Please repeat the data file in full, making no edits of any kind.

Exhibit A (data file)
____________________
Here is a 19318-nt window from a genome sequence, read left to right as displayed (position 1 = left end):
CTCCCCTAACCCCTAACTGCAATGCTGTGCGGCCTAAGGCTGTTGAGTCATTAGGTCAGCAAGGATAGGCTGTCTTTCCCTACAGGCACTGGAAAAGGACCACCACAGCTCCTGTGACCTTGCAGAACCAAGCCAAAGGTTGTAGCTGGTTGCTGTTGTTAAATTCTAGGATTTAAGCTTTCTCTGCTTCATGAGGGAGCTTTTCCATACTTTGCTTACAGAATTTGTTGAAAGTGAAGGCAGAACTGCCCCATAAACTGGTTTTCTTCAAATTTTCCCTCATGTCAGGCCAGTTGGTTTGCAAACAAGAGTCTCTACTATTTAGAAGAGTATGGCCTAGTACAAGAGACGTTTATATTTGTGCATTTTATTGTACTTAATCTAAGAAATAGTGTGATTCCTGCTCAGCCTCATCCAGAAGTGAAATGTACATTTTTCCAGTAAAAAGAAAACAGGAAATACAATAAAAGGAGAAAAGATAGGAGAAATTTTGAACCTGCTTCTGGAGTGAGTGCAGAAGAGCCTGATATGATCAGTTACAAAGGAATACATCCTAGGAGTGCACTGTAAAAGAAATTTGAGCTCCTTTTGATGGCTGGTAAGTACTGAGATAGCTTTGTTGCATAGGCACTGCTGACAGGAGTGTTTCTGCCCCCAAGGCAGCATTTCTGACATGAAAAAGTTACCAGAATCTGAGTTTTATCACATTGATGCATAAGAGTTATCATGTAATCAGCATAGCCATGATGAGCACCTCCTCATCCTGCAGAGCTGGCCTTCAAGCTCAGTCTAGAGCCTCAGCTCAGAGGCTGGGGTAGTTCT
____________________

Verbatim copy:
Here is a 19318-nt window from a genome sequence, read left to right as displayed (position 1 = left end):
CTCCCCTAACCCCTAACTGCAATGCTGTGCGGCCTAAGGCTGTTGAGTCATTAGGTCAGCAAGGATAGGCTGTCTTTCCCTACAGGCACTGGAAAAGGACCACCACAGCTCCTGTGACCTTGCAGAACCAAGCCAAAGGTTGTAGCTGGTTGCTGTTGTTAAATTCTAGGATTTAAGCTTTCTCTGCTTCATGAGGGAGCTTTTCCATACTTTGCTTACAGAATTTGTTGAAAGTGAAGGCAGAACTGCCCCATAAACTGGTTTTCTTCAAATTTTCCCTCATGTCAGGCCAGTTGGTTTGCAAACAAGAGTCTCTACTATTTAGAAGAGTATGGCCTAGTACAAGAGACGTTTATATTTGTGCATTTTATTGTACTTAATCTAAGAAATAGTGTGATTCCTGCTCAGCCTCATCCAGAAGTGAAATGTACATTTTTCCAGTAAAAAGAAAACAGGAAATACAATAAAAGGAGAAAAGATAGGAGAAATTTTGAACCTGCTTCTGGAGTGAGTGCAGAAGAGCCTGATATGATCAGTTACAAAGGAATACATCCTAGGAGTGCACTGTAAAAGAAATTTGAGCTCCTTTTGATGGCTGGTAAGTACTGAGATAGCTTTGTTGCATAGGCACTGCTGACAGGAGTGTTTCTGCCCCCAAGGCAGCATTTCTGACATGAAAAAGTTACCAGAATCTGAGTTTTATCACATTGATGCATAAGAGTTATCATGTAATCAGCATAGCCATGATGAGCACCTCCTCATCCTGCAGAGCTGGCCTTCAAGCTCAGTCTAGAGCCTCAGCTCAGAGGCTGGGGTAGTTCT